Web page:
Advances in turning insert technology that promise faster processing, longer tool life and reduced cycle time are always promoted with great fanfare by suppliers and welcomed by manufacturers looking for a competitive edge.
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At Cary Rosenberg’s company, Watts Water Technologies, validating material properties to ensure they are composed of the correct elemental composition is an important part of their work.
Proper drill selection, the geometry built into the drills themselves, applying proper drilling parameters, and a few tips and tricks from the pros can address nagging drilling problems such as drill breakage, unbroken chips, tool runout, poor hole edges, and poor tool life.
U.S. cutting tool consumption totaled $198.9 million according to the United States. Cutting Tool Institute (USCTI) and AMT – The Association For Manufacturing Technology. This total, as reported by companies participating in the Cutting Tool Market Report collaboration, was down 6.8 percent from May’s $213.4 million and down 6.3 percent when compared with the $212.4 million reported for June 2018.
Dynamic milling is becoming more popular due to its ability to improve material removal rates while maintaining process security. Incorporating two different machining strategies creates the dynamic milling concept and allows for advantages not previously realized.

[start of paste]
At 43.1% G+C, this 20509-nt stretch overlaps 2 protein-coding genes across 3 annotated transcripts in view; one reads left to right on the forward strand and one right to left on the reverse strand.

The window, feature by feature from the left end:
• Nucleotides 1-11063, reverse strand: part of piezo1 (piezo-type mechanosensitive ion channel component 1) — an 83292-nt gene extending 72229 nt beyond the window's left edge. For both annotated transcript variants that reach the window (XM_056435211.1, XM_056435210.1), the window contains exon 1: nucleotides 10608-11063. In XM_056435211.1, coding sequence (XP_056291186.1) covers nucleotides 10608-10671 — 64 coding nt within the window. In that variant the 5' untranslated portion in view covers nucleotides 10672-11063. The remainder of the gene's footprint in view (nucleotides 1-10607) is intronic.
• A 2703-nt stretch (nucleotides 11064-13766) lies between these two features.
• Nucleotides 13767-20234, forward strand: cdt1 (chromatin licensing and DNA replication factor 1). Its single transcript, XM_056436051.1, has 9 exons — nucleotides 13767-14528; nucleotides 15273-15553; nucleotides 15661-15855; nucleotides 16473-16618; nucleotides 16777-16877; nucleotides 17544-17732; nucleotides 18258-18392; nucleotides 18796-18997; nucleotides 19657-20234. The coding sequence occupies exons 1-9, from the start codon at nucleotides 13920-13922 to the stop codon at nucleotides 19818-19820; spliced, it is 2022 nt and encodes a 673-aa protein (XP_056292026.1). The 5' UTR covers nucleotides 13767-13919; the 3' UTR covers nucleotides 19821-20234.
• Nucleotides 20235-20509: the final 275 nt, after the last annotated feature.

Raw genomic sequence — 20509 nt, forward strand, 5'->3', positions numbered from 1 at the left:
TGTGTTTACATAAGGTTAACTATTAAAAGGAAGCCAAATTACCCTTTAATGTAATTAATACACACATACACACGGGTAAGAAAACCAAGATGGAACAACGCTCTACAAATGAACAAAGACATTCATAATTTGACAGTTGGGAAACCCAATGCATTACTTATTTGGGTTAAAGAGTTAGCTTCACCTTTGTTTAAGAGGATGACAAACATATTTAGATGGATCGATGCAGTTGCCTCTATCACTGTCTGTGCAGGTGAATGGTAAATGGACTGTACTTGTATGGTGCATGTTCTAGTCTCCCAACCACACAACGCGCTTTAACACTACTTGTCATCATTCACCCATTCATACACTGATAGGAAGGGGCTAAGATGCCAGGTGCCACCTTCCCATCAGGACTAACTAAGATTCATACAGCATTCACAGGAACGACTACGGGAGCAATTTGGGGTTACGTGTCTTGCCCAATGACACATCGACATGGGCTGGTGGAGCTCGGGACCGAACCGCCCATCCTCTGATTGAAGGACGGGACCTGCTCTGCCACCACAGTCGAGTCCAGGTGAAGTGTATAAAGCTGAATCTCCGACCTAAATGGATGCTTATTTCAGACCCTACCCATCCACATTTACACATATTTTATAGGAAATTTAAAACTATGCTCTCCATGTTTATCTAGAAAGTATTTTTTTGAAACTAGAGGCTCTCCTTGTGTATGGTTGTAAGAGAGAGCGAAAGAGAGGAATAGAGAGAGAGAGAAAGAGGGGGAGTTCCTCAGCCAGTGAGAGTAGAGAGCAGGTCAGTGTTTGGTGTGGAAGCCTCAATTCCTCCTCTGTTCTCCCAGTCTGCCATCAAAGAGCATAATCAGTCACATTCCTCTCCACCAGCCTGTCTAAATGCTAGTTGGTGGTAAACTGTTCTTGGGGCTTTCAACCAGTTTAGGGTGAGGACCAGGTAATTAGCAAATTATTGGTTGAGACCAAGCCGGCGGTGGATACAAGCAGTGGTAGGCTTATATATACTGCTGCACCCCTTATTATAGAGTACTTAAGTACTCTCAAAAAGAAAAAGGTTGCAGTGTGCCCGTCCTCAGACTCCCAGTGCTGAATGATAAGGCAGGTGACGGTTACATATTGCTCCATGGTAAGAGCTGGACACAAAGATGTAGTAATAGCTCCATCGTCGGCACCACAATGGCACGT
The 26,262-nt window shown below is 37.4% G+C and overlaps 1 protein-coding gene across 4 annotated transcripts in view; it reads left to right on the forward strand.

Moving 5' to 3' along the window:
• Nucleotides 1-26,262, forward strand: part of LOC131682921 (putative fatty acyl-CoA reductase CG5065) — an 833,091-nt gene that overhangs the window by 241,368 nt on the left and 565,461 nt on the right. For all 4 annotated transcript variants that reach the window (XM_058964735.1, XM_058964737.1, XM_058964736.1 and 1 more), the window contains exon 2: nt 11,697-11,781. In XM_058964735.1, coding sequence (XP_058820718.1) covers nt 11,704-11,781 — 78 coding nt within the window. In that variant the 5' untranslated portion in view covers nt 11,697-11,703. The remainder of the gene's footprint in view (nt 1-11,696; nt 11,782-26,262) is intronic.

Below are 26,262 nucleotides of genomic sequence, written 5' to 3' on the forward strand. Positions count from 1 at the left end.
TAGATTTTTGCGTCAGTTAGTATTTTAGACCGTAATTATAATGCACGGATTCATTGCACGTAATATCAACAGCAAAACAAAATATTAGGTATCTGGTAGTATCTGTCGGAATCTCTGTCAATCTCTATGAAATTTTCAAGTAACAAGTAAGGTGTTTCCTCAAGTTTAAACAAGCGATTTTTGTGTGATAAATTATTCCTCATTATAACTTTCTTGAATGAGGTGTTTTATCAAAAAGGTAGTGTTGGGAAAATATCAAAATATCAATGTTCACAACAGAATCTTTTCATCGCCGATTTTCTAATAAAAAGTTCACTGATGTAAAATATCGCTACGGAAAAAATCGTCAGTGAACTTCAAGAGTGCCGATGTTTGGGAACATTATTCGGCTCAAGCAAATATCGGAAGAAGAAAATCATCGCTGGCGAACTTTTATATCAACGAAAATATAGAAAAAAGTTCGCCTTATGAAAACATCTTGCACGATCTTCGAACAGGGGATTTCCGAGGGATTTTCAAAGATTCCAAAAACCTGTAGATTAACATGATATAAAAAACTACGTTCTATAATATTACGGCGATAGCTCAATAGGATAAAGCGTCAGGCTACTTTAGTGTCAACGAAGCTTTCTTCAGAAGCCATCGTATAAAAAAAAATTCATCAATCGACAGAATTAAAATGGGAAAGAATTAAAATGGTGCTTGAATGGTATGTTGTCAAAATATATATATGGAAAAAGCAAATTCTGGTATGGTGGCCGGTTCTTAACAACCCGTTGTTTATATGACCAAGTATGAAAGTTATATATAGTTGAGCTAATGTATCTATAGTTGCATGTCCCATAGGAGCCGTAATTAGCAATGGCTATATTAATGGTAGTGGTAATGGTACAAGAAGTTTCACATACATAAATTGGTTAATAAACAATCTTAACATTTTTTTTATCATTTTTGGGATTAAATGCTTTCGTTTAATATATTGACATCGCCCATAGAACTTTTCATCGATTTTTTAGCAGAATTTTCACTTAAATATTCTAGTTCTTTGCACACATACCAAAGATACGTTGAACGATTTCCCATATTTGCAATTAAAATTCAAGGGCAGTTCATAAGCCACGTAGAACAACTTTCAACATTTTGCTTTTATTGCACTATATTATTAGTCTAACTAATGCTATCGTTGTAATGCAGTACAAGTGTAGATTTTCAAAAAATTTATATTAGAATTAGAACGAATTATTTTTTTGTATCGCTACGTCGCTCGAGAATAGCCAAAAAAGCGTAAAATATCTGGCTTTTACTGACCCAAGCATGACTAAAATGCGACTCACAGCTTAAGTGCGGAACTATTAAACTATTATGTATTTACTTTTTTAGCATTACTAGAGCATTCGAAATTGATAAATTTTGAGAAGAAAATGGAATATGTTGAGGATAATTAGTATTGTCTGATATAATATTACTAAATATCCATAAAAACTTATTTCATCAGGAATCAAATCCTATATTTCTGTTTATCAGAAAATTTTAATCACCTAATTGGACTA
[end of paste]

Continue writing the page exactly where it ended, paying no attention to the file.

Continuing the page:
Innovations in workholding, tooling and measurement for medical manufacturing are helping meet the challenges of medical manufacturing.
BIG Kaiser’s “Breakfast and Learn” event, hosted at its Hoffman Estates, Illinois, headquarters, is by now is an annual event not to be missed for a great breakfast and technical presentations on the latest developments in precision tooling.
High-speed, small footprint milling machines have challenged traditional spindle retention knob technology to achieve the design safety required in today’s advanced shops.
Defeating chatter, increasing speeds and feeds, defeating pullout, and reducing cycle times hold the keys to success.
Over its 140-year history, automotive manufacturing technology has evolved in parallel with progress in the vehicles themselves. Early automakers custom made individual “horseless carriages.” Later, standardized parts and moving assembly lines delivered mass-produced cars. Development of integrated transfer lines enabled part runs to extend for years.